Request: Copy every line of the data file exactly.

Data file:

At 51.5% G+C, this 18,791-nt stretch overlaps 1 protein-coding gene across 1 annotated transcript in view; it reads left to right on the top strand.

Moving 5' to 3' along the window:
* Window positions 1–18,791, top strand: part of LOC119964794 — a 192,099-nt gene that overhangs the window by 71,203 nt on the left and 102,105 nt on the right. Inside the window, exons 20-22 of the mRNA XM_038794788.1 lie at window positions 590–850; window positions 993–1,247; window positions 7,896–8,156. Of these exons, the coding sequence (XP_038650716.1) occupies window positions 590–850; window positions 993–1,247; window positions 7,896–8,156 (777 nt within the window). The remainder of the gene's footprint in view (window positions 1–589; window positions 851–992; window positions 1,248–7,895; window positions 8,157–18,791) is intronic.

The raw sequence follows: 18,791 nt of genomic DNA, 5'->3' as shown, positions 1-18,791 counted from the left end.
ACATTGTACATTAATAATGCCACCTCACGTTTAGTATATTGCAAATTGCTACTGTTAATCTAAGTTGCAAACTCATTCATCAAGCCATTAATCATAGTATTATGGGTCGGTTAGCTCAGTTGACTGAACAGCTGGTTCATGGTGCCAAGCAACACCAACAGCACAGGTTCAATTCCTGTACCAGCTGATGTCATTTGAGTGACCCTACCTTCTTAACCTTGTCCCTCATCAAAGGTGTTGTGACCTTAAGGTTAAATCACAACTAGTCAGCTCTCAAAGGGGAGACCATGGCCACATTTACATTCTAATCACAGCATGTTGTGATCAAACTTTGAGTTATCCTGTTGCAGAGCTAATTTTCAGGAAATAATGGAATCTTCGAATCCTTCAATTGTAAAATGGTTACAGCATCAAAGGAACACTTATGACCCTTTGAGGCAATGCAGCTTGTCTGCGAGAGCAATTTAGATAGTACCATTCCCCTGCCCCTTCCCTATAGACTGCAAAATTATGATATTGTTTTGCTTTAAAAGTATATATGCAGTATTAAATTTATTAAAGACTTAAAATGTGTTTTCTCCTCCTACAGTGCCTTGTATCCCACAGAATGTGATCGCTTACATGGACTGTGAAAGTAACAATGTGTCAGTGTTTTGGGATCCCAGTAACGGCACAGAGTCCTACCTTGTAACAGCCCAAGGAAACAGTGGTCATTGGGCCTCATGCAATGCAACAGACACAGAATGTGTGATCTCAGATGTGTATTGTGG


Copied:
At 51.5% G+C, this 18,791-nt stretch overlaps 1 protein-coding gene across 1 annotated transcript in view; it reads left to right on the top strand.

Moving 5' to 3' along the window:
* Window positions 1–18,791, top strand: part of LOC119964794 — a 192,099-nt gene that overhangs the window by 71,203 nt on the left and 102,105 nt on the right. Inside the window, exons 20-22 of the mRNA XM_038794788.1 lie at window positions 590–850; window positions 993–1,247; window positions 7,896–8,156. Of these exons, the coding sequence (XP_038650716.1) occupies window positions 590–850; window positions 993–1,247; window positions 7,896–8,156 (777 nt within the window). The remainder of the gene's footprint in view (window positions 1–589; window positions 851–992; window positions 1,248–7,895; window positions 8,157–18,791) is intronic.

The raw sequence follows: 18,791 nt of genomic DNA, 5'->3' as shown, positions 1-18,791 counted from the left end.
ACATTGTACATTAATAATGCCACCTCACGTTTAGTATATTGCAAATTGCTACTGTTAATCTAAGTTGCAAACTCATTCATCAAGCCATTAATCATAGTATTATGGGTCGGTTAGCTCAGTTGACTGAACAGCTGGTTCATGGTGCCAAGCAACACCAACAGCACAGGTTCAATTCCTGTACCAGCTGATGTCATTTGAGTGACCCTACCTTCTTAACCTTGTCCCTCATCAAAGGTGTTGTGACCTTAAGGTTAAATCACAACTAGTCAGCTCTCAAAGGGGAGACCATGGCCACATTTACATTCTAATCACAGCATGTTGTGATCAAACTTTGAGTTATCCTGTTGCAGAGCTAATTTTCAGGAAATAATGGAATCTTCGAATCCTTCAATTGTAAAATGGTTACAGCATCAAAGGAACACTTATGACCCTTTGAGGCAATGCAGCTTGTCTGCGAGAGCAATTTAGATAGTACCATTCCCCTGCCCCTTCCCTATAGACTGCAAAATTATGATATTGTTTTGCTTTAAAAGTATATATGCAGTATTAAATTTATTAAAGACTTAAAATGTGTTTTCTCCTCCTACAGTGCCTTGTATCCCACAGAATGTGATCGCTTACATGGACTGTGAAAGTAACAATGTGTCAGTGTTTTGGGATCCCAGTAACGGCACAGAGTCCTACCTTGTAACAGCCCAAGGAAACAGTGGTCATTGGGCCTCATGCAATGCAACAGACACAGAATGTGTGATCTCAGATGTGTATTGTGG